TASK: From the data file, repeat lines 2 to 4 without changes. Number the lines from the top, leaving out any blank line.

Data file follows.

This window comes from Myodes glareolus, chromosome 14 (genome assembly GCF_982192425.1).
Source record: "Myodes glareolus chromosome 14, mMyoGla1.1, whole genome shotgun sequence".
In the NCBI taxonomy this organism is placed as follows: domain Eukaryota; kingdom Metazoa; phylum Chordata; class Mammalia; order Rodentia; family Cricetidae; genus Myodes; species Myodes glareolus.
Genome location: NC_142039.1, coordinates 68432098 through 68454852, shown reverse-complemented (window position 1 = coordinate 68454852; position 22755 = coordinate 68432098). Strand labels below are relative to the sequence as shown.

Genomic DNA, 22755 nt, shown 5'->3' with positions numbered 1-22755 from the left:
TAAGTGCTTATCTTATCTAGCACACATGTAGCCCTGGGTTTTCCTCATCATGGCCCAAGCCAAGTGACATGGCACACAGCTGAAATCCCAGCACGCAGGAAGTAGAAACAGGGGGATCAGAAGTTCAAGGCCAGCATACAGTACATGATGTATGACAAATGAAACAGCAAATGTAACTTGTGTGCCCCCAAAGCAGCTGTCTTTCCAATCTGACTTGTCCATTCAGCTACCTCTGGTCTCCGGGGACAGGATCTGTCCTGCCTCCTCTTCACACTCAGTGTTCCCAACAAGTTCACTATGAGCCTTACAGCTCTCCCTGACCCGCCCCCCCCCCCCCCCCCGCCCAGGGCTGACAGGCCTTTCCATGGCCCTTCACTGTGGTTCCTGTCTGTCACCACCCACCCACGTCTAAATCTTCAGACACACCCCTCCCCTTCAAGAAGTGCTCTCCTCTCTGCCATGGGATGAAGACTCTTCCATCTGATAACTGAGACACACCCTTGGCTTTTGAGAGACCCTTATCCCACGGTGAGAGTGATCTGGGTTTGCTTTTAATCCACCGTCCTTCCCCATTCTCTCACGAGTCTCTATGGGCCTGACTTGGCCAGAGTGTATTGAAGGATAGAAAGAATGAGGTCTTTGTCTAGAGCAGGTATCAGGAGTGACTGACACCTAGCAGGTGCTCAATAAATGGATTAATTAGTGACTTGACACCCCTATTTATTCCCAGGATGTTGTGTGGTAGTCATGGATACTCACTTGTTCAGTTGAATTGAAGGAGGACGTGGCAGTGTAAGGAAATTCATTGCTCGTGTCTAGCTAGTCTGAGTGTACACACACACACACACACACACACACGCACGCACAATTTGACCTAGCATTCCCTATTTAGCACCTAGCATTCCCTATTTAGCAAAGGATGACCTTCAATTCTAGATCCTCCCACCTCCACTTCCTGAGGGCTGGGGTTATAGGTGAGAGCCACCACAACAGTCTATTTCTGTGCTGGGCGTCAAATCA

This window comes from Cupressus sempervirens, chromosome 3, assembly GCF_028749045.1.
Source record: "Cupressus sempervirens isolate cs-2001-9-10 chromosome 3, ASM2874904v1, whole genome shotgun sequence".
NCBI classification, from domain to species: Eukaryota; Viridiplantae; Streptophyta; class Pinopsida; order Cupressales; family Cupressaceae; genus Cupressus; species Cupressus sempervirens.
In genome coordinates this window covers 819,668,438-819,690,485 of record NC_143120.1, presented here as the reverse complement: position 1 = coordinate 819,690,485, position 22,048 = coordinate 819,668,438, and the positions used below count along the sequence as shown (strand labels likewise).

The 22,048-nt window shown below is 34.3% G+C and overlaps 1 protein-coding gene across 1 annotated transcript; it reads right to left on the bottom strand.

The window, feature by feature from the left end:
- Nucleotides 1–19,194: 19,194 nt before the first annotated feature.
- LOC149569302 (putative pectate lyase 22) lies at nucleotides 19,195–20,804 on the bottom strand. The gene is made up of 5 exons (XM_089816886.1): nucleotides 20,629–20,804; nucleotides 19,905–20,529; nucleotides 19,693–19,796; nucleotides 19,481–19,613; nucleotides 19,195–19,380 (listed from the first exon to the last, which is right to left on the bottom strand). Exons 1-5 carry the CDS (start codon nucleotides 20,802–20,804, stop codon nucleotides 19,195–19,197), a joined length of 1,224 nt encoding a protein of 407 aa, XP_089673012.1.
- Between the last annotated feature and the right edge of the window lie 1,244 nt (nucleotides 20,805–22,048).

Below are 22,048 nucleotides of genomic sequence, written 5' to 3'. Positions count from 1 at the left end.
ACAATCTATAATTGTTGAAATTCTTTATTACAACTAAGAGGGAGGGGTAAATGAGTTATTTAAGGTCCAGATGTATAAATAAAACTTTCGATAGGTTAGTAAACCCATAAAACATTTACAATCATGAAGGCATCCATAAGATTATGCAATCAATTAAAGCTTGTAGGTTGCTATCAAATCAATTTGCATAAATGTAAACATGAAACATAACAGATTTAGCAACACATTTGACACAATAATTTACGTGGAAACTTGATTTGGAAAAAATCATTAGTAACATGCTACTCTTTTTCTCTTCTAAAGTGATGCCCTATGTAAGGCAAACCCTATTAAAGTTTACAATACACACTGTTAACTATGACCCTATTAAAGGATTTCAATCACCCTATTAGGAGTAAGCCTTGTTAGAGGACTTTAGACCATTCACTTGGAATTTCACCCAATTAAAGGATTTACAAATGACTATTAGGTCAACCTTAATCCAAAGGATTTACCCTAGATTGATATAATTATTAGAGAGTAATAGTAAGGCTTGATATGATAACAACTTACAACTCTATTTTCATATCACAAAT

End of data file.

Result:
Source record: "Myodes glareolus chromosome 14, mMyoGla1.1, whole genome shotgun sequence".
In the NCBI taxonomy this organism is placed as follows: domain Eukaryota; kingdom Metazoa; phylum Chordata; class Mammalia; order Rodentia; family Cricetidae; genus Myodes; species Myodes glareolus.
Genome location: NC_142039.1, coordinates 68432098 through 68454852, shown reverse-complemented (window position 1 = coordinate 68454852; position 22755 = coordinate 68432098). Strand labels below are relative to the sequence as shown.